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Sunday, December 8, 2013

Was it 7 or 8? A Little Miscommunication Among Friends.

I served in Guatemala in the 1980s. While there, of course, I attended countless, absolutely countless diplomatic receptions and functions. Most have long slipped from my memory. One, however, I always remember when December 7 rolls around.

Among others in the U.S. Embassy I got invited to an event at the Japanese Embassy in honor of the Emperor. You guessed it, the reception was on December 7. A couple of us joked about it, but, off we went. Japanese receptions were always among the best: superb food and drink; everything artfully and tastefully done; and their diplomats were nice, well informed, and seemed to like Americans. As the party was winding down, I slid over to one of my Japanese contacts and kidded him about the date, "You have guts throwing this event December 7."

He seemed perplexed, "We decided to hold it today instead of tomorrow, because of American sensitivities about that day."

Now I became the perplexed one, "What's so sensitive for us about December 8?"

My Japanese friend looked at me as though I were the biggest ignoramus on the planet, "You know, Pearl Harbor attack day."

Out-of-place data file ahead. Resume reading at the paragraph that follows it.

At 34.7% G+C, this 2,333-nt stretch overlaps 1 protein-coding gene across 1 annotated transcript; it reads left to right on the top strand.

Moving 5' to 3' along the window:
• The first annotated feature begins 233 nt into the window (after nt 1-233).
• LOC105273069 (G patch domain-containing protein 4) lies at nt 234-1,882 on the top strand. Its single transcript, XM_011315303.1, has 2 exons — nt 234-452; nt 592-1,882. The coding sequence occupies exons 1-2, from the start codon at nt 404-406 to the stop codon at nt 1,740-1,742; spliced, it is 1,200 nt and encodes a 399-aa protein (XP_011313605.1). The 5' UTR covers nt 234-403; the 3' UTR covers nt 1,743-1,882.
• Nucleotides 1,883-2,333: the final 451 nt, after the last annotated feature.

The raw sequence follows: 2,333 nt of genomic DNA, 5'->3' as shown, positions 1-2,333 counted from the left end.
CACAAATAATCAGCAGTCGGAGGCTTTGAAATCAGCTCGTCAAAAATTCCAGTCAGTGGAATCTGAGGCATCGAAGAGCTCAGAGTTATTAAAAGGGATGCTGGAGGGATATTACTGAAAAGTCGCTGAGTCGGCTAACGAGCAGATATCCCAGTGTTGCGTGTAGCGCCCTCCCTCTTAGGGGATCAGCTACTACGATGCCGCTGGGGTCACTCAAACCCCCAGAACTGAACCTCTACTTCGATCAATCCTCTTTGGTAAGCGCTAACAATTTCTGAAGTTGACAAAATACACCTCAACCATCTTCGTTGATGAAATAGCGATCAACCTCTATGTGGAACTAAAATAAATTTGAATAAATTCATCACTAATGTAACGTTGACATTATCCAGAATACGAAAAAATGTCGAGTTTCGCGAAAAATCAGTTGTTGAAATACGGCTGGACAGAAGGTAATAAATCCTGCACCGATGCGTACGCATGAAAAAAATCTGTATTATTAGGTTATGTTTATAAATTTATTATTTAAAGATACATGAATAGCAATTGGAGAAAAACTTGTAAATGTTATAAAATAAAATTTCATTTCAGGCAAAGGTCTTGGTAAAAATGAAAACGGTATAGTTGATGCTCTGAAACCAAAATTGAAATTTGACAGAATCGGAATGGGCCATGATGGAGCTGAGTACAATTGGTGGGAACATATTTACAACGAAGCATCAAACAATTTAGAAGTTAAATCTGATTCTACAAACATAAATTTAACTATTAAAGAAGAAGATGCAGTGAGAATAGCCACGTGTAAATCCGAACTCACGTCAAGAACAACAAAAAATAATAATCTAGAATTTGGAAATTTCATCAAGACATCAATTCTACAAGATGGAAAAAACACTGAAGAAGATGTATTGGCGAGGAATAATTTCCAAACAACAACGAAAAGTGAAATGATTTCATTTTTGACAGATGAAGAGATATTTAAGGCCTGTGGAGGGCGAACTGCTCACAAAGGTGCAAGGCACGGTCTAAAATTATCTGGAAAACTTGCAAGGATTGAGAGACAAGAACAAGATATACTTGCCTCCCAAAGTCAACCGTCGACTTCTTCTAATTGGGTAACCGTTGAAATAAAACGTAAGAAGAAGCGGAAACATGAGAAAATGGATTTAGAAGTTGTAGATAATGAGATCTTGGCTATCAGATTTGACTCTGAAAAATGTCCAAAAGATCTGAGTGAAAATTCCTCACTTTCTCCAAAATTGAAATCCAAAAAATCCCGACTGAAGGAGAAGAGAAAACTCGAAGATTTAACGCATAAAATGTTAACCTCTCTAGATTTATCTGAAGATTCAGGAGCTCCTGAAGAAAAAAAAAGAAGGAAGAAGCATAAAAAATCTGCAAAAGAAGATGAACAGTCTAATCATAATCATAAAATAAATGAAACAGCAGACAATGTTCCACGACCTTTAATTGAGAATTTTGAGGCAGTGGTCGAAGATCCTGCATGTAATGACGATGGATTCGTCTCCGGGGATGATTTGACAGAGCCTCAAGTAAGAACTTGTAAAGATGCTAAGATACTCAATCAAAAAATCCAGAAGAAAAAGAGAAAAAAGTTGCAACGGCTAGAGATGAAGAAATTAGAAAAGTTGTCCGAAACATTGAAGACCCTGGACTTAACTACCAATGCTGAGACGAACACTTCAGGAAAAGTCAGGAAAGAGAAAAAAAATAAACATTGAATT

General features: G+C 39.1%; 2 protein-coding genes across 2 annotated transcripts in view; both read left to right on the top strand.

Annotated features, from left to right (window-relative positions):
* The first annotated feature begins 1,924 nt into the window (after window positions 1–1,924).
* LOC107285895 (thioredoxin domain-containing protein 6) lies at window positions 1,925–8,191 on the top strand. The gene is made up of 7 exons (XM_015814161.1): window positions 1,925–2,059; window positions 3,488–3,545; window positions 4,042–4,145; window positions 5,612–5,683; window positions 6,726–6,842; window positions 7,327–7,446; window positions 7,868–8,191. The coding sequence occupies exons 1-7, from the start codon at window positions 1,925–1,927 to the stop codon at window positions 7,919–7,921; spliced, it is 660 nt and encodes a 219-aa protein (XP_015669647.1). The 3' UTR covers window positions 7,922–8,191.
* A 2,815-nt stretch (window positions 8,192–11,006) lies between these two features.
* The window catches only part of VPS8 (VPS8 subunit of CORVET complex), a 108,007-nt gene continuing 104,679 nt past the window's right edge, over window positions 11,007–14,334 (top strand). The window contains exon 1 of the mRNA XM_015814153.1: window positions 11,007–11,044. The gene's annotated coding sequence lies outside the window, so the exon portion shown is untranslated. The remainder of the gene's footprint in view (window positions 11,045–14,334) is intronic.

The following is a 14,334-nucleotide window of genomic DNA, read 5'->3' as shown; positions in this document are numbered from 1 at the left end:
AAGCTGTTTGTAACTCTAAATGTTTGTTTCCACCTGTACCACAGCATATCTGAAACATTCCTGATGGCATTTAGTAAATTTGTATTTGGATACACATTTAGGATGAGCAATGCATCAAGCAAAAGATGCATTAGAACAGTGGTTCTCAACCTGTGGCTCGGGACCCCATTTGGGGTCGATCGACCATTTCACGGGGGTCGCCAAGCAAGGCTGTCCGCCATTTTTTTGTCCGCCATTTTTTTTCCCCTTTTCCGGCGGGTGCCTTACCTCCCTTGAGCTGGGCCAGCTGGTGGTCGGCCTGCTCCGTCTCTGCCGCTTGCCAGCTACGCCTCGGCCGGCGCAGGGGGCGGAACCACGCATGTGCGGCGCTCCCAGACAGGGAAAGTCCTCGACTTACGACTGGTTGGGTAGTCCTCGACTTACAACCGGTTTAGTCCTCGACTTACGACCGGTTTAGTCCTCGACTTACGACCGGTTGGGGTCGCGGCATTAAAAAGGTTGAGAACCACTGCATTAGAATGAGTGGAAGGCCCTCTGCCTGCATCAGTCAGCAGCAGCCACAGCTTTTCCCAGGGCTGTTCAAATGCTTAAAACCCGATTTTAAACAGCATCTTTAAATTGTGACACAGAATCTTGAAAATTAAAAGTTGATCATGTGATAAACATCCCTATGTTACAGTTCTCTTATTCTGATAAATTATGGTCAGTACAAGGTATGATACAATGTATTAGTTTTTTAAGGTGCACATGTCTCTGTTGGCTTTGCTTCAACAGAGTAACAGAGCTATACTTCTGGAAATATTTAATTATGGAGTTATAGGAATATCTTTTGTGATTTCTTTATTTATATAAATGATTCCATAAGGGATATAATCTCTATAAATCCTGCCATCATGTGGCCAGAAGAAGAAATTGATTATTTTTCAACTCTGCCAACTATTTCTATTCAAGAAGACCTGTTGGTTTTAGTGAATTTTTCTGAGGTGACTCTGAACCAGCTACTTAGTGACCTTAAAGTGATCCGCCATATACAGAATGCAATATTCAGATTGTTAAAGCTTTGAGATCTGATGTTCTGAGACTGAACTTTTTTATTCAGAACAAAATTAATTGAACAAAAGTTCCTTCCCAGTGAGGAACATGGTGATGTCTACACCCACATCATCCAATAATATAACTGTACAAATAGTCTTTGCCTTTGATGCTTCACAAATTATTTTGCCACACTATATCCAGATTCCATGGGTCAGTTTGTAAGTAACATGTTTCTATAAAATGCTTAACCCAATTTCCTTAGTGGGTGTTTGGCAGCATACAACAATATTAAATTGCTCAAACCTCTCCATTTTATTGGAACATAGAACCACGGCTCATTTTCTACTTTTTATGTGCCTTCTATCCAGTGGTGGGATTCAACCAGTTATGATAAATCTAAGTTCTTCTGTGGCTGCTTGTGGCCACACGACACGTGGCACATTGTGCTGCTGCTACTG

I couldn't help but laugh at this bit of international miscommunication. I told him, "On this side of the international date line, the attack took place on December 7."

He, however, did not laugh. Mortified, he turned bright red. I thought he would order the entire staff to commit seppuku on the lawn. He was so embarrassed I got embarrassed. He could not stop apologizing for the error; I started apologizing for having brought up the matter. For weeks afterward, whenever he saw me he would apologize; I would apologize, too.

A day after the reception, the Japanese Ambassador sent our Ambassador a bottle of very expensive sake with a long note. Our Ambassador, a wonderful, rough, tough oil man--and a Marine in the Pacific during WWII--called on me in a staff meeting, "What the hell is this about? Why is the Japanese Ambassador apologizing to me?"